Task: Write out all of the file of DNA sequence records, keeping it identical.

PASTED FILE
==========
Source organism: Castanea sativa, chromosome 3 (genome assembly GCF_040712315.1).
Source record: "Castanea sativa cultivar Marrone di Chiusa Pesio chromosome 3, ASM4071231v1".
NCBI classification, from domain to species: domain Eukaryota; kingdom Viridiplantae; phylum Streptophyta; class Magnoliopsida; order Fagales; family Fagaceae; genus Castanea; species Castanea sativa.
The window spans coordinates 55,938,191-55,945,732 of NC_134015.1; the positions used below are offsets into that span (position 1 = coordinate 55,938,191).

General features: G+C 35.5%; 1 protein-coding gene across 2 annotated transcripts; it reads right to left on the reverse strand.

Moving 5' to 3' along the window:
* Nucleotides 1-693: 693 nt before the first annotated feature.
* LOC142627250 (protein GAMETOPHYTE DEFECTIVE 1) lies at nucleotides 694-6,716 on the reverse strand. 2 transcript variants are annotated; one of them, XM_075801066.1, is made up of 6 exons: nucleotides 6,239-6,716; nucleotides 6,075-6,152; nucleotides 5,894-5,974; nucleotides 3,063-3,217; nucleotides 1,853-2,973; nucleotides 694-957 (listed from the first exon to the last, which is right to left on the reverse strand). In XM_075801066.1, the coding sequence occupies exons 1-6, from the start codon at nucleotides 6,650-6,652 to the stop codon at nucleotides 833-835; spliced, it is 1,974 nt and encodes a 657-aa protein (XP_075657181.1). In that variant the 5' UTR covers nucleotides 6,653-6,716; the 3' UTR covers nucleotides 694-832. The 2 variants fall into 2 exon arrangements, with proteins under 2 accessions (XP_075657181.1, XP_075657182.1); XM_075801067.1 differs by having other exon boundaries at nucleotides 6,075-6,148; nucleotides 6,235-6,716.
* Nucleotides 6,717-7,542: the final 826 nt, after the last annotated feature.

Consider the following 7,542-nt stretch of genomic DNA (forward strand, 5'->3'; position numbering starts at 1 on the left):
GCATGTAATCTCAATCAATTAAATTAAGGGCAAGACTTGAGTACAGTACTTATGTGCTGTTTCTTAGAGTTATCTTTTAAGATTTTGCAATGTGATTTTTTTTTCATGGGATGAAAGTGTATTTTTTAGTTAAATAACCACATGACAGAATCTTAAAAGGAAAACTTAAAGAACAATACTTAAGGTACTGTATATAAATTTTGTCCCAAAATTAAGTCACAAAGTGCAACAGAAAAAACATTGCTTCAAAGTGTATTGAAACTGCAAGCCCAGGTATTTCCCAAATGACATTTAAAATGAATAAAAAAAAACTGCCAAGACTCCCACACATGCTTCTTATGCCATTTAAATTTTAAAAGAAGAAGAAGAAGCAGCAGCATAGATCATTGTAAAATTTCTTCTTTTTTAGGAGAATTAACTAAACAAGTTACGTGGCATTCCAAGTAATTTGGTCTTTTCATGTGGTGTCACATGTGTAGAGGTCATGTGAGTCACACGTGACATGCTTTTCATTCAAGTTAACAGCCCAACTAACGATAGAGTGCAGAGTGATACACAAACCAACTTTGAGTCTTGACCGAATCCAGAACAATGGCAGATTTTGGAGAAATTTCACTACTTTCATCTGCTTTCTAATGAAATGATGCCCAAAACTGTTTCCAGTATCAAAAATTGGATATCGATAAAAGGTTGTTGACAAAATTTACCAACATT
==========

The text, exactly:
Source organism: Castanea sativa, chromosome 3 (genome assembly GCF_040712315.1).
Source record: "Castanea sativa cultivar Marrone di Chiusa Pesio chromosome 3, ASM4071231v1".
NCBI classification, from domain to species: domain Eukaryota; kingdom Viridiplantae; phylum Streptophyta; class Magnoliopsida; order Fagales; family Fagaceae; genus Castanea; species Castanea sativa.
The window spans coordinates 55,938,191-55,945,732 of NC_134015.1; the positions used below are offsets into that span (position 1 = coordinate 55,938,191).

General features: G+C 35.5%; 1 protein-coding gene across 2 annotated transcripts; it reads right to left on the reverse strand.

Moving 5' to 3' along the window:
* Nucleotides 1-693: 693 nt before the first annotated feature.
* LOC142627250 (protein GAMETOPHYTE DEFECTIVE 1) lies at nucleotides 694-6,716 on the reverse strand. 2 transcript variants are annotated; one of them, XM_075801066.1, is made up of 6 exons: nucleotides 6,239-6,716; nucleotides 6,075-6,152; nucleotides 5,894-5,974; nucleotides 3,063-3,217; nucleotides 1,853-2,973; nucleotides 694-957 (listed from the first exon to the last, which is right to left on the reverse strand). In XM_075801066.1, the coding sequence occupies exons 1-6, from the start codon at nucleotides 6,650-6,652 to the stop codon at nucleotides 833-835; spliced, it is 1,974 nt and encodes a 657-aa protein (XP_075657181.1). In that variant the 5' UTR covers nucleotides 6,653-6,716; the 3' UTR covers nucleotides 694-832. The 2 variants fall into 2 exon arrangements, with proteins under 2 accessions (XP_075657181.1, XP_075657182.1); XM_075801067.1 differs by having other exon boundaries at nucleotides 6,075-6,148; nucleotides 6,235-6,716.
* Nucleotides 6,717-7,542: the final 826 nt, after the last annotated feature.

Consider the following 7,542-nt stretch of genomic DNA (forward strand, 5'->3'; position numbering starts at 1 on the left):
GCATGTAATCTCAATCAATTAAATTAAGGGCAAGACTTGAGTACAGTACTTATGTGCTGTTTCTTAGAGTTATCTTTTAAGATTTTGCAATGTGATTTTTTTTTCATGGGATGAAAGTGTATTTTTTAGTTAAATAACCACATGACAGAATCTTAAAAGGAAAACTTAAAGAACAATACTTAAGGTACTGTATATAAATTTTGTCCCAAAATTAAGTCACAAAGTGCAACAGAAAAAACATTGCTTCAAAGTGTATTGAAACTGCAAGCCCAGGTATTTCCCAAATGACATTTAAAATGAATAAAAAAAAACTGCCAAGACTCCCACACATGCTTCTTATGCCATTTAAATTTTAAAAGAAGAAGAAGAAGCAGCAGCATAGATCATTGTAAAATTTCTTCTTTTTTAGGAGAATTAACTAAACAAGTTACGTGGCATTCCAAGTAATTTGGTCTTTTCATGTGGTGTCACATGTGTAGAGGTCATGTGAGTCACACGTGACATGCTTTTCATTCAAGTTAACAGCCCAACTAACGATAGAGTGCAGAGTGATACACAAACCAACTTTGAGTCTTGACCGAATCCAGAACAATGGCAGATTTTGGAGAAATTTCACTACTTTCATCTGCTTTCTAATGAAATGATGCCCAAAACTGTTTCCAGTATCAAAAATTGGATATCGATAAAAGGTTGTTGACAAAATTTACCAACATT